Cannacurio #64: Year-End 2022 Cultivation Leaderboards
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Following our recent dispensary and retailer review, we now look at cultivation licenses. Derived from our Cannabiz Business Intelligence™ platform, these “census” snapshots show where new licenses are being created and where the balance of power is from market to market. Customers use this information for go-to-market strategies as it can influence their sales territories, trade show planning and marketing spend.
- Regulators issued 33% fewer cultivation licenses in 2022 compared to 2021.
- Oklahoma still leads the US in new licenses despite a moratorium that went into effect on August 26.
- 77% of last year’s new licenses came from California, Oklahoma and Michigan.
- Massachusetts only issued 10 cultivation licenses, perhaps due to price pressures in the Bay State.
The table below is a snapshot of the year-end new cultivation licenses added this year by month:
Looking at monthly emissions, there is definitely a downward trend – really driven by the larger emitting nations:
One of the most important observations is that fewer licenses are issued overall. We counted 9,010 new breeder licenses in 2021 and 6,010 in 2022. This bodes well for the cannabis economy as there is too much supply. Cannabiz Media views licenses as a lagging indicator as some states only remove them from listings after they expire, so we see the contraction as real and significant.
In our most recent Cultivation Leaderboard Report, published mid-year, we shared some regulatory guidance that impacts or will impact cultivation licenses. Most of these are on schedule. Moratoria was also advocated in states such as Colorado, Michigan and most recently Massachusetts. The flood of legal licenses combined with the dynamics of the legacy market has pushed the price of cannabis down to the detriment of many licensees.
- California: Effective January 1, 2023, the California Department of Cannabis Control may issue licenses for large indoor spaces and large outdoor spaces that are 22,000 square feet or more than 1 acre. Will we see some growers pooling licenses just to make compliance easier? Application fees for these licenses range from $1,555 to $8,655, with annual license fees ranging from $13,900 to $77,905. This will reduce the number of licenses, but probably not the canopy.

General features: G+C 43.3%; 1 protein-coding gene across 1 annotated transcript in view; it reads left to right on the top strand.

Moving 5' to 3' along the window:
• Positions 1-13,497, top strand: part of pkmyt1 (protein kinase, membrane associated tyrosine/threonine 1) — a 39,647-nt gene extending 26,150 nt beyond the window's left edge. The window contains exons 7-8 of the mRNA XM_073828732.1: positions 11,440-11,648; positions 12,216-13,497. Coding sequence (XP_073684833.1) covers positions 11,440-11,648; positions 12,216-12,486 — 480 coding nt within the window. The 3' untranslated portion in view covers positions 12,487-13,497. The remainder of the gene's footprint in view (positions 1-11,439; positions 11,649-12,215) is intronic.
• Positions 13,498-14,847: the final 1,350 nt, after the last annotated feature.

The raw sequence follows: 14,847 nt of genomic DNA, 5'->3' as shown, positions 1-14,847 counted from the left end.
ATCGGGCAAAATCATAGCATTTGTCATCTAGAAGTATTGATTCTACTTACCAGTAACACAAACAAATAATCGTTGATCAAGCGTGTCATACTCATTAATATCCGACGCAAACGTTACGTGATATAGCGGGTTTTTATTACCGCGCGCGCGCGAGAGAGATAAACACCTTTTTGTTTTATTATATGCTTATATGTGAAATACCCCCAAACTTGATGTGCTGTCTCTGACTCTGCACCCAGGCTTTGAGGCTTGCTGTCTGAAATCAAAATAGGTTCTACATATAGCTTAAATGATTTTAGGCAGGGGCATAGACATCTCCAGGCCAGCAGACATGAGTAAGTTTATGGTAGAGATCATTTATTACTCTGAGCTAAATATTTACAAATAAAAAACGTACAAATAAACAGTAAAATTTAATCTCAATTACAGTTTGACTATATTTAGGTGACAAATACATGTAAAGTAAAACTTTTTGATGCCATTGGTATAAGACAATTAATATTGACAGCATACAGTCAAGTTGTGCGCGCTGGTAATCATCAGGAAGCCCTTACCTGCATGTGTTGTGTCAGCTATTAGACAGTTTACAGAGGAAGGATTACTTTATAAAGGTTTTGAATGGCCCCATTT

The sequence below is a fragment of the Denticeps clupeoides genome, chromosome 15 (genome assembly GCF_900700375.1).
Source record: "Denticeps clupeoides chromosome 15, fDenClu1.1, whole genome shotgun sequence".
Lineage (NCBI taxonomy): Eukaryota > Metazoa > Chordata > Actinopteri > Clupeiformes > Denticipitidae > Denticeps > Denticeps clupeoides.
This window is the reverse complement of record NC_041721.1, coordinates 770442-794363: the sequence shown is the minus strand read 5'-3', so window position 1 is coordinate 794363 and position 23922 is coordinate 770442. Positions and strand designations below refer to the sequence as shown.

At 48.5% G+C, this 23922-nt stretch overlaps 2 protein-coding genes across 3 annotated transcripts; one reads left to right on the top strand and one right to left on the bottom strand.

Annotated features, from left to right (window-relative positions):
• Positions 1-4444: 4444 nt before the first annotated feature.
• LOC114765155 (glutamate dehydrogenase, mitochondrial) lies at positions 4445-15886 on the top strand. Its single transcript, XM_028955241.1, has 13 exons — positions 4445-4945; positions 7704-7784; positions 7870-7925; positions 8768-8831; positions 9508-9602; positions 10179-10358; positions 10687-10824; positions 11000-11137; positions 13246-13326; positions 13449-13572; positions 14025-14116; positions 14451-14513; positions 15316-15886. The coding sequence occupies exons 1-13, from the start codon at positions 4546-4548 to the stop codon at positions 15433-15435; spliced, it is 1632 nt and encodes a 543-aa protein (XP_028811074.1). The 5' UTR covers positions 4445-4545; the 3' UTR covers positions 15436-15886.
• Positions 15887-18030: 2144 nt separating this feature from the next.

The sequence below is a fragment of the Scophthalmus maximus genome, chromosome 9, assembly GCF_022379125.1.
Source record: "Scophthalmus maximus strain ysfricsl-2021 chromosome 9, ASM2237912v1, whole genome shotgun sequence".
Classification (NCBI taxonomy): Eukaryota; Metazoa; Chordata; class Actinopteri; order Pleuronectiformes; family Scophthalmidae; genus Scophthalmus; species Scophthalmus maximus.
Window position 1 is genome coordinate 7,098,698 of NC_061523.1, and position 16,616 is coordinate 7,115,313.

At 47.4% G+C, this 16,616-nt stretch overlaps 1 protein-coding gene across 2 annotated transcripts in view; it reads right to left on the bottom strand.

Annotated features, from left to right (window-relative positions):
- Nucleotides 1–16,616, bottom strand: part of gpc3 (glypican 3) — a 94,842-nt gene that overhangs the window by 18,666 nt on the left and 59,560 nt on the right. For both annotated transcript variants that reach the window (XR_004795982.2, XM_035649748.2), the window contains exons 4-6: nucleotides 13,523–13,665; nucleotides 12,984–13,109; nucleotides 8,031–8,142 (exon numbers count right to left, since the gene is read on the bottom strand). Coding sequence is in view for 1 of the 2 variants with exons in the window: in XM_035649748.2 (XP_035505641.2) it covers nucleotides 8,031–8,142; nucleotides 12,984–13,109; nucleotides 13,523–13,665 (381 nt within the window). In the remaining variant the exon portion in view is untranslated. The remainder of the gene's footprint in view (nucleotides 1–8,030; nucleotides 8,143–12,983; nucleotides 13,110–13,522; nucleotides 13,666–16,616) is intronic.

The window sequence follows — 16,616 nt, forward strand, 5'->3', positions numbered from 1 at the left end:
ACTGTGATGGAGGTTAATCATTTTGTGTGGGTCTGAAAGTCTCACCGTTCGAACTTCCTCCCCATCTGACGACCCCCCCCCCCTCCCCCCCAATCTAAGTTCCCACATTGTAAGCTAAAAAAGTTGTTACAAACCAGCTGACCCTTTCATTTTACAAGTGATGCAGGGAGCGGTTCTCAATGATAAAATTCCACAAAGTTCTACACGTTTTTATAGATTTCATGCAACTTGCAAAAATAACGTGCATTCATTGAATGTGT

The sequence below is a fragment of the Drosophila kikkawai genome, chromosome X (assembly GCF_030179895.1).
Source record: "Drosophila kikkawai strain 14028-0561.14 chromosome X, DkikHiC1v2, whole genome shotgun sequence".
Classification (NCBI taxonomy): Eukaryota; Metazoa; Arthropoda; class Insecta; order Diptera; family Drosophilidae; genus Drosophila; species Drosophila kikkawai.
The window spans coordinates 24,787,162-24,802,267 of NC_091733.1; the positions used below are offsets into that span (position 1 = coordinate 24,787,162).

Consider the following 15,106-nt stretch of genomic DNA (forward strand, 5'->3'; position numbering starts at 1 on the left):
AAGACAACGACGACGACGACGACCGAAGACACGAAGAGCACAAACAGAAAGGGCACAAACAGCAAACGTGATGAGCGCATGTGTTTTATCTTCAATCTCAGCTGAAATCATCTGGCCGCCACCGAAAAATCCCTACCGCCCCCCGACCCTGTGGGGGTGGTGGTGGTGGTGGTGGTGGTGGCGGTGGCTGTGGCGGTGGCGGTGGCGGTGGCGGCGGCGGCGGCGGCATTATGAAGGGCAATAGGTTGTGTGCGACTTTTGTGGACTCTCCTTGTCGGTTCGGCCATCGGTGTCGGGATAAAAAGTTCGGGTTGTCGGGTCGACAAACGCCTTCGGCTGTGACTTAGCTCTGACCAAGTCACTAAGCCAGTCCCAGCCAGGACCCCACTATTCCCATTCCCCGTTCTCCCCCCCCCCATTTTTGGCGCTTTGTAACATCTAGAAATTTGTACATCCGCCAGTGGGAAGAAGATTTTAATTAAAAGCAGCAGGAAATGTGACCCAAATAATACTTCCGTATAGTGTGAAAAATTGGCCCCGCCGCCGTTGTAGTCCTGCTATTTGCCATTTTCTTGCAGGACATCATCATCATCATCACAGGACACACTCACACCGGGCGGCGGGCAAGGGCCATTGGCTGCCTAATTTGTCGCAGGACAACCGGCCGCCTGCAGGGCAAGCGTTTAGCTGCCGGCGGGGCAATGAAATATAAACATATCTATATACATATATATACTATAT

- Oklahoma: As of August 26, 2022 and through August 26, 2024, Oklahoma stopped accepting new grower, processing, and dispensing licenses. Existing license holders in good standing can renew their licenses. The state has the option to shorten this window.
- Oregon: The state is still operating under a new licensing moratorium as of January 2022.
The table below is a snapshot of the total Cultivation licenses by state starting December 2022. Six states account for nearly 90% of licenses: California, Oklahoma, Michigan, Oregon, Colorado and Washington.
The license issuance rate is slowing, although 90% of licenses exist in six states. Reducing new licenses can help curb the cannabis glut and falling wholesale prices that growers are struggling with. You can read the report we worked on with Wells Fargo covering this phenomenon here.
As the Northeast grows and continues to add legitimate license holders, what happens to the oversupply in the West being shipped East? We will continue to follow these trends and keep you informed in future posts.
Cannabiz Media customers can stay up to date on these and other new licenses through our newsletter, notification and reporting modules. Subscribe to our newsletter to get these weekly reports in your inbox. Or you can schedule a demo to learn more about how to access the Cannabiz media license database yourself to dig deeper into this data.
About the author
Ed Keating is co-founder of Cannabiz Media and oversees the company’s data research and government relations efforts. He has spent his career working with and advising information companies on compliance issues. Ed has led product, marketing and sales while overseeing complex, multi-jurisdictional product lines in the securities, corporate, UCC, security, environmental and human resources markets.
At Cannabiz Media, Ed enjoys the challenge of working with regulators around the world as he and his team gather corporate, financial and licensing information to track the people, products and companies in the cannabis economy.
Ed graduated from Hamilton College and received his MBA from the Kellogg School at Northwestern University.
Cannacurio is a weekly column from Cannabiz Media featuring insights from the most comprehensive licensing data platform. Check out Cannacurio’s posts and podcasts for the latest updates and information.